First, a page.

As we become more connected in our daily lives we are going to become more dependant on online cognitive models. These online cognitive models will become our primary conduit for knowledge. Today the primitive online cognitive models consist of a composite sets of applications, their rules and their data. The applications range from email to our cell phone, all providing some mechanism for us to be attentive to information. The models today stop short of proxying our understanding of the information. We are still faced with internalizing almost all the information we receive and then formulating some understanding. As that happens we will be forced to create mechanisms to maintain our situational awareness, and at the heart of that awareness will be our online cognitive models.

The models enabling situational awareness may be capable of representing our understanding and acting on that understanding. This may all occur beyond our site based on rich collections of attention/gesture data and rules. I think of email filter rules, pop-up and download permissions and IM presence rules as just the first step in creating the building blocks of composite online cognitive models.

Attention and Gestures require an honest broker

In information centric economies, value is a function of trust. The role of the honest broker is to provide a well understood and transparent point of reputation for attention and gesture information. The information economy we see growing around links and clicks is driven by the reputation of a few silos in the economy. Google, eBay, Yahoo and Microsoft are major reputation providers in the link/click economy. I would never call any of these parties honest brokers, though some are closer to honest broker than others. These reputation providers are by no means neutral and each defends their reputation silo fiercely from competition. That defense can make the reputation less accurate as it is never clear where the interests of the provider end.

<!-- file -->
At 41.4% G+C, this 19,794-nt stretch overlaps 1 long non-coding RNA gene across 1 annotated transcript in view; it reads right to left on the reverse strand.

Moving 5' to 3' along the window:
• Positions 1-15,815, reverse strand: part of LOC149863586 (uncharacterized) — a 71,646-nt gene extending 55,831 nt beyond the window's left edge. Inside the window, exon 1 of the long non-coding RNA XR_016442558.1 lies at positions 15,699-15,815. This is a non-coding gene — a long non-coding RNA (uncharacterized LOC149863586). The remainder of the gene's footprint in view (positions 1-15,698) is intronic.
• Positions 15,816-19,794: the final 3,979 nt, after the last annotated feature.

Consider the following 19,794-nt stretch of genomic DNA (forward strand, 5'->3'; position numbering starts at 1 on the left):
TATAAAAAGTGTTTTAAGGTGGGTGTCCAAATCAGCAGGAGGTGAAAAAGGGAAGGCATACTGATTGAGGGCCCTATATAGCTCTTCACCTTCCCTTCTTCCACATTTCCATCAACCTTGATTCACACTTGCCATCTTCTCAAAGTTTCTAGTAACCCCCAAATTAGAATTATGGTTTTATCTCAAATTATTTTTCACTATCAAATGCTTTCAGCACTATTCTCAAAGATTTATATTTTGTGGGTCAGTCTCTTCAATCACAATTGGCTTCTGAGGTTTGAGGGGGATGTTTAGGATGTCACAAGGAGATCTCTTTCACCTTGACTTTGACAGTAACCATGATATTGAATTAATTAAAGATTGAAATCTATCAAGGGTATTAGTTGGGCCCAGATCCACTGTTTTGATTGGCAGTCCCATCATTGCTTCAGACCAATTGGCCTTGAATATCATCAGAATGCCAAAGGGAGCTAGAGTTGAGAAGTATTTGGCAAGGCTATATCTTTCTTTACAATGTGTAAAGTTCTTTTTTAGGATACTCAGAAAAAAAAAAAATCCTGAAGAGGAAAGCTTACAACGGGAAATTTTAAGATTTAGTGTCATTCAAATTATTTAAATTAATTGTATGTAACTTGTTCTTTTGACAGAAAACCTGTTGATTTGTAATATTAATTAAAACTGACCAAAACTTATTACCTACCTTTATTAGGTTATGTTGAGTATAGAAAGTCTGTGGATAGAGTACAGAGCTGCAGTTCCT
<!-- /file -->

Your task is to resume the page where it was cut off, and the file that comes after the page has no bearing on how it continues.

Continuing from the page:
In the Attention Gesture information economy an honest Broker is required to facilitate the exchange of and valuation of information. Similar to financial scores, the honest broker provides the unadulterated reputation of an attention/gesture provider allowing the attention/gesture consumer to value the information and then provide the attention provider with some sort of value. The honest broker never has a hand in determining the value of the transaction, but by ensuring that reputation of the provider and consumer are well known to both parties it ensures that each party can trust the valuation. The honest broker provides reputation for both attention/gesture providers and consumers, allowing both parties to identify the value of the attention data.

This honest broker service might be free as part of a network collaboration or it may be a fee for service model similar to credit card industry. Regardless, an honest broker is required to defend the attention/gesture pools from fraud and hijack. The honest broker will become a mechanism for maintaining experience continuity across a long running set of interconnected actions and exchanges, in a life connected.

As we move from an attention economy to a situational awareness economy honest brokers will be woven into the fabric of our online cognitive models.

More than a product offer, It’s attention efficiencies and products